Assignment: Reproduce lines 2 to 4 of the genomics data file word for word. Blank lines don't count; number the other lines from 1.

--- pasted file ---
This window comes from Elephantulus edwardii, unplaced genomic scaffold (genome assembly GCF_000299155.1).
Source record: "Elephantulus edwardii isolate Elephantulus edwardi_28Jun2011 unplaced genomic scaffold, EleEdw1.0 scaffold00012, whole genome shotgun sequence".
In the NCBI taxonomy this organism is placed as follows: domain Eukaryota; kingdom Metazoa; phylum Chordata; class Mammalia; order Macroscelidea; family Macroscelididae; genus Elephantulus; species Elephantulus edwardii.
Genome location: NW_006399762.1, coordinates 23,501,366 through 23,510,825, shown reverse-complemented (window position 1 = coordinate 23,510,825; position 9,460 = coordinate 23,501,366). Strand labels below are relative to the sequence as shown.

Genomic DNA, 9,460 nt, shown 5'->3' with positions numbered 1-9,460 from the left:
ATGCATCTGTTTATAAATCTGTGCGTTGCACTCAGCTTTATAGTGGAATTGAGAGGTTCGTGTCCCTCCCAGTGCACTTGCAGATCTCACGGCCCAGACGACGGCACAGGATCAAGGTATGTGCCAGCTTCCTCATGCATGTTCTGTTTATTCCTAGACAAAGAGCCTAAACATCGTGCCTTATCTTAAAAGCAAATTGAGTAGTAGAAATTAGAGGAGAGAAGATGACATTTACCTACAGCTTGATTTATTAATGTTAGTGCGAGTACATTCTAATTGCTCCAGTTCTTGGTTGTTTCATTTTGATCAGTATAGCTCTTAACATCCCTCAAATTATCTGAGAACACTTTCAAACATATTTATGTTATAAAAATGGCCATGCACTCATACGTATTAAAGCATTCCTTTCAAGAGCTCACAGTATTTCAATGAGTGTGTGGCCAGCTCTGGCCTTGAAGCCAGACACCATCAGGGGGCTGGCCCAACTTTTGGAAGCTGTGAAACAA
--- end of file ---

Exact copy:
Source record: "Elephantulus edwardii isolate Elephantulus edwardi_28Jun2011 unplaced genomic scaffold, EleEdw1.0 scaffold00012, whole genome shotgun sequence".
In the NCBI taxonomy this organism is placed as follows: domain Eukaryota; kingdom Metazoa; phylum Chordata; class Mammalia; order Macroscelidea; family Macroscelididae; genus Elephantulus; species Elephantulus edwardii.
Genome location: NW_006399762.1, coordinates 23,501,366 through 23,510,825, shown reverse-complemented (window position 1 = coordinate 23,510,825; position 9,460 = coordinate 23,501,366). Strand labels below are relative to the sequence as shown.